"Second. The boundary lines, actually run and marked in the surveys returned by the Surveyor General, shall be established so the proper boundary lines of the sections, or subdivision, for which they were intended, and the length of such lines, as returned, shall be held and considered as the true length thereof."

[4] It is well settled that, where a line. was actually run and a division made in an original survey of land by the government, and the line of division was marked by corners or natural objects, and such survey was, established in accordance with the government field notes, the grantee in a patent from the government will take according to such survey, notwithstanding any mistaken description As to courses and distances or the quantity of land to be surveyed. Stonewall Phosphate Co. v. Peyton, 39 Fla. 726, 23 South. 440.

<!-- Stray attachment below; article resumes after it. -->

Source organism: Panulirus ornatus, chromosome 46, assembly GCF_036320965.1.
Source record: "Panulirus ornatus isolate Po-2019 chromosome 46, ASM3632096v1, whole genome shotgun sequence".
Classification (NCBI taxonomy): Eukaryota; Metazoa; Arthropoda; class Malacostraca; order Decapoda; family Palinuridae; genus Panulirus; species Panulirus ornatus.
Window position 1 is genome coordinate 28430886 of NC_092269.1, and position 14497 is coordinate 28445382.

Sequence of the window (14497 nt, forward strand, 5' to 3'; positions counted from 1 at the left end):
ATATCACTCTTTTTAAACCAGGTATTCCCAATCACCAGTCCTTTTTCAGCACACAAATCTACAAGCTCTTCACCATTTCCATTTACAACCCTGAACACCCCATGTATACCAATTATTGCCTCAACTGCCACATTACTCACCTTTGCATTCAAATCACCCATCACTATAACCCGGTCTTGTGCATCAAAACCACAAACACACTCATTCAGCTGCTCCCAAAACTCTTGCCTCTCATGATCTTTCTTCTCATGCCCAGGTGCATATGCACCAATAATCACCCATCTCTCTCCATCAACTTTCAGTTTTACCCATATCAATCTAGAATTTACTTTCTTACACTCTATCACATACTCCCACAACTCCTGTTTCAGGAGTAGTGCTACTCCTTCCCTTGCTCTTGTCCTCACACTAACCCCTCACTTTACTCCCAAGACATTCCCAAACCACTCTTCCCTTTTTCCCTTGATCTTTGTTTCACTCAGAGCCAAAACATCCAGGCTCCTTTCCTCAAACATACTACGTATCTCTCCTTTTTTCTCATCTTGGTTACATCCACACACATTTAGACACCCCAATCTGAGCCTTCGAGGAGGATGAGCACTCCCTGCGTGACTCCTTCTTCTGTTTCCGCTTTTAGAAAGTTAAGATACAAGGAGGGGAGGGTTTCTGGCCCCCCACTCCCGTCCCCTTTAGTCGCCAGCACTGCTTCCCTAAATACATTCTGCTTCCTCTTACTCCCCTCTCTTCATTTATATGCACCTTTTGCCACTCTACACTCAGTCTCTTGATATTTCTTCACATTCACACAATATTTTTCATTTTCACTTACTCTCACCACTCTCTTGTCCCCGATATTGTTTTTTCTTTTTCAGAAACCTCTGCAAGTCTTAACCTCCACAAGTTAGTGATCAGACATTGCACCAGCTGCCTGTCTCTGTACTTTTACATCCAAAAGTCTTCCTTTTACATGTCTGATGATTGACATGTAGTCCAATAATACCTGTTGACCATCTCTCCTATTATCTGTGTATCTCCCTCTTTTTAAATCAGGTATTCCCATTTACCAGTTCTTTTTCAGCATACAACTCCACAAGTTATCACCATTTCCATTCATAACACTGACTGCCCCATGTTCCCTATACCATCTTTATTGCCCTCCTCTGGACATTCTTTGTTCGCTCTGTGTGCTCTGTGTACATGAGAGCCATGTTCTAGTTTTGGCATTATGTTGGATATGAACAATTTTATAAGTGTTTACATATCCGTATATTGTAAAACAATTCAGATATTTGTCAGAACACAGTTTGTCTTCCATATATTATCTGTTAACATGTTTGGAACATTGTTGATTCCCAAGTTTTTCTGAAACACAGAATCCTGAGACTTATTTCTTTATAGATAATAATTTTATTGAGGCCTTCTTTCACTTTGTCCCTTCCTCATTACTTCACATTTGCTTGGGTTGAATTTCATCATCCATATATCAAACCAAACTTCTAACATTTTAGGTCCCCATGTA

[5] It Is also well settled that the description of land and plat of original survey filed in the General Land Office, as made by the Surveyor General from the field notes, are conclusive, and the section lines and corners as laid down in the descriptions and plat are binding upon the general government and upon all parties concerned. Tolleston Club of Chicago v. State, 141 Ind. 197, 38 W. E. 214, 40 N. a 690; Horne v. Smith, 159 U. S. 40, 1:5 Sup, Ct. 988, 40 L. Ed. 68; Clark on Surveys and Boundaries, 45.